Now, a unique 3-D view of the Moon
The first of the two probes built by the University of California, Berkeley, and part of NASA’s five-satellite THEMIS mission settled into a stable orbit around the Moon’s equator on June 27, 2011.
Washington: The first of the two probes built by the University of California, Berkeley, and part of NASA’s five-satellite THEMIS mission settled into a stable orbit around the Moon’s equator on June 27, 2011.
If everything go as planned, the second probe will assume a similar lunar orbit, though in the opposite direction, on Sunday - July 17, 2011.
The two spacecraft that comprise the ARTEMIS mission will immediately begin the first observations ever conducted by a pair of satellites of the lunar surface, its magnetic field and the surrounding magnetic environment.
“With two spacecraft orbiting in opposite directions, we can acquire a full 3-D view of the structure of the magnetic fields near the Moon and on the lunar surface,” said Vassilis Angelopoulos, principal investigator for the THEMIS (Time History of Events and Macroscale Interactions during Substorms) and ARTEMIS (Acceleration, Reconnection, Turbulence, and Electrodynamics of the Moon’s Interaction with the Sun) missions.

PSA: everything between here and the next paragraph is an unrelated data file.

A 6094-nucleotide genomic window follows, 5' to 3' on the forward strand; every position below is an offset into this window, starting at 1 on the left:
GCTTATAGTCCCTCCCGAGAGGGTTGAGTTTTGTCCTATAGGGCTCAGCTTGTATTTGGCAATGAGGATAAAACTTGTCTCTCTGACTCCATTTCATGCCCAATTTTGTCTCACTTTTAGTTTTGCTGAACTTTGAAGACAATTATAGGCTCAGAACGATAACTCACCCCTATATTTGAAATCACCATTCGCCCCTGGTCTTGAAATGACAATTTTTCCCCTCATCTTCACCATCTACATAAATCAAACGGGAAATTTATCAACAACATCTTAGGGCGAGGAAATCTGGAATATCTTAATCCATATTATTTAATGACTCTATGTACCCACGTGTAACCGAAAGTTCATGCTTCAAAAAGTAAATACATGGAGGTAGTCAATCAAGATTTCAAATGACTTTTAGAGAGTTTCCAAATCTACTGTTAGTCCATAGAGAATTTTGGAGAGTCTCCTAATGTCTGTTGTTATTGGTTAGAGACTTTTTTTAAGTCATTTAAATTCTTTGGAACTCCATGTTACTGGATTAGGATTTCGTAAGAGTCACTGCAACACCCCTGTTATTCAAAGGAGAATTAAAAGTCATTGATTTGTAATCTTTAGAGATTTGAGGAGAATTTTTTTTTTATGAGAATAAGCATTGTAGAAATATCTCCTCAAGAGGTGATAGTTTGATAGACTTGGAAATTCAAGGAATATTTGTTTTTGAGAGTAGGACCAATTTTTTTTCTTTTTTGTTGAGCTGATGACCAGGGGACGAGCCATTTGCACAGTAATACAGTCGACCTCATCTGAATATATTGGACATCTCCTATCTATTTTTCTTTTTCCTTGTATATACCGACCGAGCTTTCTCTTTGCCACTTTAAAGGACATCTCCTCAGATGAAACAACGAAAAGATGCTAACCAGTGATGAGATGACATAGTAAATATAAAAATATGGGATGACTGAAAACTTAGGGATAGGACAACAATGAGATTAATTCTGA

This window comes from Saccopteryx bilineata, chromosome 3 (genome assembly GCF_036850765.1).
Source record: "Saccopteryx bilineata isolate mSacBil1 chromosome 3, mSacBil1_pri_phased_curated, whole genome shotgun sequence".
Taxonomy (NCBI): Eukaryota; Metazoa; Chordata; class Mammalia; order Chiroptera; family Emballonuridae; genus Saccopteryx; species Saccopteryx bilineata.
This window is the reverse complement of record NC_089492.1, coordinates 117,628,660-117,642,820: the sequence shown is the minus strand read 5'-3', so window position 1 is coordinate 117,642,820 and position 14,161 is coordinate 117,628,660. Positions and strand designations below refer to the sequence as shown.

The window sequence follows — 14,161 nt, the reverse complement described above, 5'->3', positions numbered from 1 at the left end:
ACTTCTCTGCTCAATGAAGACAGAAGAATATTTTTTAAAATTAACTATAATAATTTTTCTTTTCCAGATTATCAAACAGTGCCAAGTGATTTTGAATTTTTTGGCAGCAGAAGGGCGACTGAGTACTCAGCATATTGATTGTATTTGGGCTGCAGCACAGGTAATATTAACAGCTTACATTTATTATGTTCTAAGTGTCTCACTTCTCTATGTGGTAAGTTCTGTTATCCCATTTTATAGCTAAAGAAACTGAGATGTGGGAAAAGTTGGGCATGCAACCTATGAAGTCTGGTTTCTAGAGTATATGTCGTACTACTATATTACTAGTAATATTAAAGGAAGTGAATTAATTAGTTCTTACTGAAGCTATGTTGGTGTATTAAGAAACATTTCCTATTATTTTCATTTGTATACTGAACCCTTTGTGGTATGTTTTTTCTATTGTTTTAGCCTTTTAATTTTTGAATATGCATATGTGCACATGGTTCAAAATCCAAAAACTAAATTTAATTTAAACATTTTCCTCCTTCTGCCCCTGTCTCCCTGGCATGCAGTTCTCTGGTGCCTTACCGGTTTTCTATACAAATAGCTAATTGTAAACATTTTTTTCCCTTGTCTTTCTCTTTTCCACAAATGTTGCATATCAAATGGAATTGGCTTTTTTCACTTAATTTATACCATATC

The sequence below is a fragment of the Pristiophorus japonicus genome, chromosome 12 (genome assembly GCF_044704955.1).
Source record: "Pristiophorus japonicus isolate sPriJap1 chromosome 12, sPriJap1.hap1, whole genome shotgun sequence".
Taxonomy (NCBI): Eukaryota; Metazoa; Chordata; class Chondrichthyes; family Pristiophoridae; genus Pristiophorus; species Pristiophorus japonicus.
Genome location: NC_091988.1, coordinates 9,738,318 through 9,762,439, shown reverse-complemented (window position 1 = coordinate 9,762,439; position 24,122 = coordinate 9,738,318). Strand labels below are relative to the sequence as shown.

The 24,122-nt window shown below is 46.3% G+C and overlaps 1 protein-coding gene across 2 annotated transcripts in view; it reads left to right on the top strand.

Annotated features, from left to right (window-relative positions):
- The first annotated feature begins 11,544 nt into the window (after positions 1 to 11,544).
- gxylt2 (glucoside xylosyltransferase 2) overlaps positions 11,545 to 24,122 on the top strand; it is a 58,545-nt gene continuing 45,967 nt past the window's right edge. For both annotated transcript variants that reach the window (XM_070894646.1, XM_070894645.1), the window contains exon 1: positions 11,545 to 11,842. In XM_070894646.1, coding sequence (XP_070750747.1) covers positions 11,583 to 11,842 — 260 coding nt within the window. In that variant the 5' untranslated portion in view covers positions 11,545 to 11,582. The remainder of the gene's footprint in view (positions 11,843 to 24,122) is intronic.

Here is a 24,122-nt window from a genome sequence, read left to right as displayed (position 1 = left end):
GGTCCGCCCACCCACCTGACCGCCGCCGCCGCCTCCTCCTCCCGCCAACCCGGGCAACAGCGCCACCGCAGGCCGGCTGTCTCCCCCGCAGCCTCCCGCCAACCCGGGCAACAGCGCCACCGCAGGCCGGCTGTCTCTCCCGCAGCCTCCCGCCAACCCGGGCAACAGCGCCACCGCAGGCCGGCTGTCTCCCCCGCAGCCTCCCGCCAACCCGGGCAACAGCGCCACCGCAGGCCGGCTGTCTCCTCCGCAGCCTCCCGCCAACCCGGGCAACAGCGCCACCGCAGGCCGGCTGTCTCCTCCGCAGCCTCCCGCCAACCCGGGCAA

“ARTEMIS will be doing totally new science, as well as reusing existing spacecraft to save a lot of taxpayer money,” he said.
“These are the most fully equipped spacecraft that have ever gone to the Moon,” added David Sibeck, THEMIS and ARTEMIS project scientist at the Goddard Space Flight Center (GSFC) in Maryland.
“For the first time we’re getting a unique, two-point perspective of the Moon from two spacecraft, and that will be a major component of our overall lunar research program.”
The two ARTEMIS probes will join NASA’s Lunar Reconnaissance Orbiter, which has been orbiting the Moon since 2009 taking high-resolution photographs and looking for signs of water ice.